Laughter: The Best Medicine or Cause of Anxiety?

by Julie Hanus
January-February 2010


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Humiliation without due process is no laughing matter.

For some people, laughter simply isn’t the best medicine. In the January-February issue of Utne Reader, we excerpted “When Humor Humiliates,” an article from Science News about our emerging understanding of gelotophobia, or the fear of being laughed at. For gelotophobes, who have difficulty distinguishing between good- and mean-spirited jokes, even friendly teasing can feel thoroughly unpleasant.

The personality trait long eluded recognition, researchers theorize, because shame is so central to a gelotophobe’s experience of laughter—and people are so understandably reluctant to talk about shame-filled incidents. In recent years, however, scientists at the University of Zurich, led by psychologist Willibald Ruch, have surveyed upwards of 23,000 people in over 70 countries, discovering varying degrees of geltophobia in every nation, affecting from 2 to 30 percent of the population.

 So how do you know if your personality tends toward the gelotophobic? The researchers at the University of Zurich have set up a website where interested individuals can take the 15-question GELOPH, a quick appraisal that scores fear of laughter and gives immediate feedback. To determine if the GELOPH assessment is appropriate, the researchers ask if any of the following questions apply in the affirmative:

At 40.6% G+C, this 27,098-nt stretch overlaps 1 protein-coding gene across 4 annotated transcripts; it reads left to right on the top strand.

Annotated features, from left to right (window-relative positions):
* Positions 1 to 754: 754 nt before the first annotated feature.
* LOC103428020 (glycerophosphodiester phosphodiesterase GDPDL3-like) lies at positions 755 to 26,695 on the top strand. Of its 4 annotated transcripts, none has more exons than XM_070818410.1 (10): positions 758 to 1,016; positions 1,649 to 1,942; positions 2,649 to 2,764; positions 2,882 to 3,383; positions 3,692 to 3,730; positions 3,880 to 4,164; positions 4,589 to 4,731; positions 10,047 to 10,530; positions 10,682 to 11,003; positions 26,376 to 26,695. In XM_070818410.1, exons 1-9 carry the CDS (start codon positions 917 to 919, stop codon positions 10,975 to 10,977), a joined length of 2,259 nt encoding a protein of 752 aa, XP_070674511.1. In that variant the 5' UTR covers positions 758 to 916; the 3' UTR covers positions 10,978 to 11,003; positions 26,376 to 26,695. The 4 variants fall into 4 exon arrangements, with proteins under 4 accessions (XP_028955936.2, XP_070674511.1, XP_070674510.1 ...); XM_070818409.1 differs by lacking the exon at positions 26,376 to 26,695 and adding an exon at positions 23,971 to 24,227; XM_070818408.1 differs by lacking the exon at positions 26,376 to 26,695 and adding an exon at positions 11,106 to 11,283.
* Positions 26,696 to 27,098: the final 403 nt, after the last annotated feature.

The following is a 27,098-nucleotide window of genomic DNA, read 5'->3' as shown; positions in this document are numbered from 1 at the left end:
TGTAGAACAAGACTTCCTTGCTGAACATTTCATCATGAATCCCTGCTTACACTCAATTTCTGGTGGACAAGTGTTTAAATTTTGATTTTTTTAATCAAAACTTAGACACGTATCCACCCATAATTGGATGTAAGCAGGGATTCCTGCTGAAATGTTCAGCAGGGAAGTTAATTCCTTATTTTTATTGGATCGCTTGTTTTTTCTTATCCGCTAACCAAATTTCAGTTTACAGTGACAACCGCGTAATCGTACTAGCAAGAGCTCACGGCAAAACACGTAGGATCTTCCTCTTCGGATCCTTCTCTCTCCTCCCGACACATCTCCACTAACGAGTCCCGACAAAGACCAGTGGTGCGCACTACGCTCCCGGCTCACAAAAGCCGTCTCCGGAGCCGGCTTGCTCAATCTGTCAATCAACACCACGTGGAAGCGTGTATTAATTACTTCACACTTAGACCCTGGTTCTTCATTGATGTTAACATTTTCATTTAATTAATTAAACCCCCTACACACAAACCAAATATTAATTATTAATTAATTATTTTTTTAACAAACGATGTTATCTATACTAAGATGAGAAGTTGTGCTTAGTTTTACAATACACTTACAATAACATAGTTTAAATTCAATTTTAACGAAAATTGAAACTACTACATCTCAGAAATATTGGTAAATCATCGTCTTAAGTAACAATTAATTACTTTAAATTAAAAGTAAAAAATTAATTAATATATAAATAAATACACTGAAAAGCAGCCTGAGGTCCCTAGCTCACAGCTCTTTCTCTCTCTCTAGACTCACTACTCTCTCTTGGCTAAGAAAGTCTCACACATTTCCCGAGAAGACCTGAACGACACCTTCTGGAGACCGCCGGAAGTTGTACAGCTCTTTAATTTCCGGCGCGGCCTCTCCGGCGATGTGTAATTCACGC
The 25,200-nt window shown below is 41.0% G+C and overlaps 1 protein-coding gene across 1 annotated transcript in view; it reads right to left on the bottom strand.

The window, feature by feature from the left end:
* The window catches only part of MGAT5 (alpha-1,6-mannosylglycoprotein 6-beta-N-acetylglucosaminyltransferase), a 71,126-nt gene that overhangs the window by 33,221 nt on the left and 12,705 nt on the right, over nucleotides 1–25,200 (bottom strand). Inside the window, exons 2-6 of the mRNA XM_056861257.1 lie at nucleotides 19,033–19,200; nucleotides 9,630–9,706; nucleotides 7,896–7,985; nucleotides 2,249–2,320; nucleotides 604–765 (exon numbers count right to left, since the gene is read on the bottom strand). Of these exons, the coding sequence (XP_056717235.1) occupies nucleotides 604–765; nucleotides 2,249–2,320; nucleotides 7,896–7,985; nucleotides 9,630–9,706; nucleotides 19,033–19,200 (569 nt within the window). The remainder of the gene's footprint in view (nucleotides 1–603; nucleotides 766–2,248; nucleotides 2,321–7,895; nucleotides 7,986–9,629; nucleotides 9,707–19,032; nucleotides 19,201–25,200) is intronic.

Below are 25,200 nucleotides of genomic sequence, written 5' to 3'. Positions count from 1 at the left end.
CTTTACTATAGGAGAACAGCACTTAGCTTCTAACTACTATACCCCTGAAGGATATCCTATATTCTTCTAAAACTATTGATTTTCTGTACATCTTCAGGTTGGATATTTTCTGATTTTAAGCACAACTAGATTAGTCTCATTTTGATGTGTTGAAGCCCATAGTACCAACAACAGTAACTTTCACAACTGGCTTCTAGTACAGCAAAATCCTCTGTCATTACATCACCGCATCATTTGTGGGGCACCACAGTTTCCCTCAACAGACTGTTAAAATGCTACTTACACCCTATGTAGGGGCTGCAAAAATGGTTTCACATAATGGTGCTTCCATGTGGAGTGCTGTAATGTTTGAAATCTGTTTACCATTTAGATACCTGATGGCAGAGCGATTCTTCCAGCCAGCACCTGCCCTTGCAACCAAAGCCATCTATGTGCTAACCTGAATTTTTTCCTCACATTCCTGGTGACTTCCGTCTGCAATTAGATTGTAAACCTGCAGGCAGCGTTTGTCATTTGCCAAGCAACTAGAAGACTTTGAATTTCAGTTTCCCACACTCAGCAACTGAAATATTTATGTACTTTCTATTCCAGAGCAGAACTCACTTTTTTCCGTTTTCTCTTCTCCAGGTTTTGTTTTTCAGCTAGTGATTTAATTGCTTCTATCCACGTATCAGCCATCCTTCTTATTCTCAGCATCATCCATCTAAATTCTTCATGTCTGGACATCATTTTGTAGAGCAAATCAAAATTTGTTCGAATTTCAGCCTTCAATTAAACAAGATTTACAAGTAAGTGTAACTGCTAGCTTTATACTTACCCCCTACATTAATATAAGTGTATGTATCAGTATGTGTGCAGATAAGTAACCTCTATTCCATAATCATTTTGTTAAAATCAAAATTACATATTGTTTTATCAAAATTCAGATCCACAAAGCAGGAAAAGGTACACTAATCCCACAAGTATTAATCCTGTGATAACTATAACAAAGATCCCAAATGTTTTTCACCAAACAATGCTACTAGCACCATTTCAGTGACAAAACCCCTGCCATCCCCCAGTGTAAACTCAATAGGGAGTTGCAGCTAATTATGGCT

Do you avoid social situations to avoid being laughed at or ridiculed?

Do you feel people around you bully you?

Do you worry that other people think you do not engage with them in a warm, friendly way and think you are humourless?

Do you find it hard to know what to say to people in a natural way?

Do you have low self esteem due to your feeling incompetent in social situations?

When people are talking and laughing, can you feel your body getting tense?

Does the muscle tension make you look stiff or clumsy?

Would you say you are not a lively person?

Would you describe yourself as rigid rather than spontaneous?

Do you think there have not been many joyful occasions in your life?

Do you worry that other people think you are ridiculous?

After a social event, do you feel you have appeared ridiculous and worry about it?

If the 15-question GELOPH indicates that someone does demonstrate some degree of the personality trait, there are several more in-depth assessments available, such as the Picture Geloph. Those tests don’t yield automated feedback; a psychologist will interpret and e-mail confidential analysis.

 








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